Through play, children explore and learn about the world, and while doing so, learn the gross motor skills that they need in order to successfully navigate their surroundings. Children also learn about sensory information, which allows them to react appropriately to the environment helps to develop motor skills.
Children take in sensory information by touching different textures, experiencing different smells, and hearing different noises in their environments.
A great place for children to learn about sensory information and to practice and develop motor skills necessary for daily activities is the playground.
Some great Sensory and Motor activities for your children on the playground include:
Slides help in the development of the vestibular system, as the body is in motion and the head can be placed in different positions. It is also a great motor activity, as it requires the child to climb the stairs of the slide, balance on one foot and shift his weight during stair climbing.
Climbing a rock wall is great practice for coordination of the upper and lower extremities, as the child has to figure out where to place his hands and feet, and in what sequence. The wall also helps the child develop his upper body and finger strength. Some playgrounds have moveable structures to climb (for example, made out of rope or chain link), which require even greater coordination skills and balance, as the body is required to shift its weight accordingly as the structure moves. Both of these activities also provide proprioceptive input to the joints and muscles.
Children can crawl through tubes on all fours, in a bear crawl or in the crab walk position. This helps a child develop core strength and body coordination skills.
Swings are a great source of vestibular input, as the body is in motion while the feet are off of the ground. Pumping your feet also helps to develop sequencing and motor coordination skills.
Monkey bars help to develop upper extremity and hand strength, as well as coordination. If the child hangs upside down on the monkey bars, it also provides great vestibular input!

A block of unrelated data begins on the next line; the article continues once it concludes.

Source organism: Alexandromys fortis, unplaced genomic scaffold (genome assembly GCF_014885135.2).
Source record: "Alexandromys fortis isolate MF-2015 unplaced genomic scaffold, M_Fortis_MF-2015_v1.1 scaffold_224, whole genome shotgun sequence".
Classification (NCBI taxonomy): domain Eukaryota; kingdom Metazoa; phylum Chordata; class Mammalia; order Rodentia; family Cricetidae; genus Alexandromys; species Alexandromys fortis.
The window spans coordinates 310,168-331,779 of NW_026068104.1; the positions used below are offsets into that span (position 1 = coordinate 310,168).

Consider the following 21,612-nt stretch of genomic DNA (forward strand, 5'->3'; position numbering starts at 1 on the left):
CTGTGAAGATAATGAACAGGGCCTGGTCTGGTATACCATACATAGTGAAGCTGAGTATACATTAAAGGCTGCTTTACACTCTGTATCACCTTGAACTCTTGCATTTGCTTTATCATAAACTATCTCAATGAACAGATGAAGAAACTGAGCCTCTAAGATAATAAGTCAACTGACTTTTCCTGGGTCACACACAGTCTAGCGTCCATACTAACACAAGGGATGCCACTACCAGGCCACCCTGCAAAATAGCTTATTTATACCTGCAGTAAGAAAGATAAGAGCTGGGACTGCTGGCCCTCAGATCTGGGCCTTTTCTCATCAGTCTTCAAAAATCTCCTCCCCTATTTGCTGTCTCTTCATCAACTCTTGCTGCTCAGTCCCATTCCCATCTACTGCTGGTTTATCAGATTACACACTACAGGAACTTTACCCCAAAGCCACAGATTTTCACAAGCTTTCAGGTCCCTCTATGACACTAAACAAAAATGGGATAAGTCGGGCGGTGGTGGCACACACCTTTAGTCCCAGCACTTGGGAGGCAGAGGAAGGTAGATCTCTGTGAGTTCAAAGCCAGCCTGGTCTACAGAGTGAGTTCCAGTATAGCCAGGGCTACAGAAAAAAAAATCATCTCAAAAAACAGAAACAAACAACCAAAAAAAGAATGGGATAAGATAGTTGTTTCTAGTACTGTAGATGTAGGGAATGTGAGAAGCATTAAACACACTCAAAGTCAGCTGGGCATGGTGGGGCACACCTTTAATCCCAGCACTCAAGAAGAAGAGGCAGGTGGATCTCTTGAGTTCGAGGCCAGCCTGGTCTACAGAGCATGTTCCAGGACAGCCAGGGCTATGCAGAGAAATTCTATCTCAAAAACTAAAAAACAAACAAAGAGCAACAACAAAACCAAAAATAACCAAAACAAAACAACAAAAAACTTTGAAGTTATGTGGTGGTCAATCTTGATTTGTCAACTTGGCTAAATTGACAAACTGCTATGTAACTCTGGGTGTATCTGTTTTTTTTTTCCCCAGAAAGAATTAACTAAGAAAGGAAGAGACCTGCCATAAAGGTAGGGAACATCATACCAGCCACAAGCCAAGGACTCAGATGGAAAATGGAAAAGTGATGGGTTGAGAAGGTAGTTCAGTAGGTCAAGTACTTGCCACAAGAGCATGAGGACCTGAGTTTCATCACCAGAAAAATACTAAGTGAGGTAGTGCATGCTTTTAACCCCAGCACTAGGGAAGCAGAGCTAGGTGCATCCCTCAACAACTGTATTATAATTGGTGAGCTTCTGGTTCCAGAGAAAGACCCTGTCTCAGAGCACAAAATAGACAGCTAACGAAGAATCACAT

The see saw requires coordination, sequencing and cooperation of two children at the same time in order to make the see saw move. Balance and core and upper body strength are required to hold oneself up on the see saw.
A spring rider is a seat on a spring that rocks back and forth. It provides great proprioceptive input into the body’s joints, as well as vestibular input while the body is in motion and the head is placed into different positions. A child also needs to coordinate his body movements in order to make the spring rider move, and core and upper extremity strength is required to hold on to the rider.
The playground is the perfect place for children to develop their gross motor skills – skills they will need for everyday activities. These skills can help prepare them for school, as they will need the core strength to develop proper posture for table top activities, and coordination skills for writing and cutting. Gross motor skills will also prepare children for sports and cooperative play with their peers. Movement activities can help to regulate the nervous system, so that a child can be better able to pay attention during class or when doing his homework. Most importantly, movement activities encourage a healthy lifestyle and help children build confidence, as they are able to participate in a variety of activities with peers and become more self-sufficient in their daily tasks.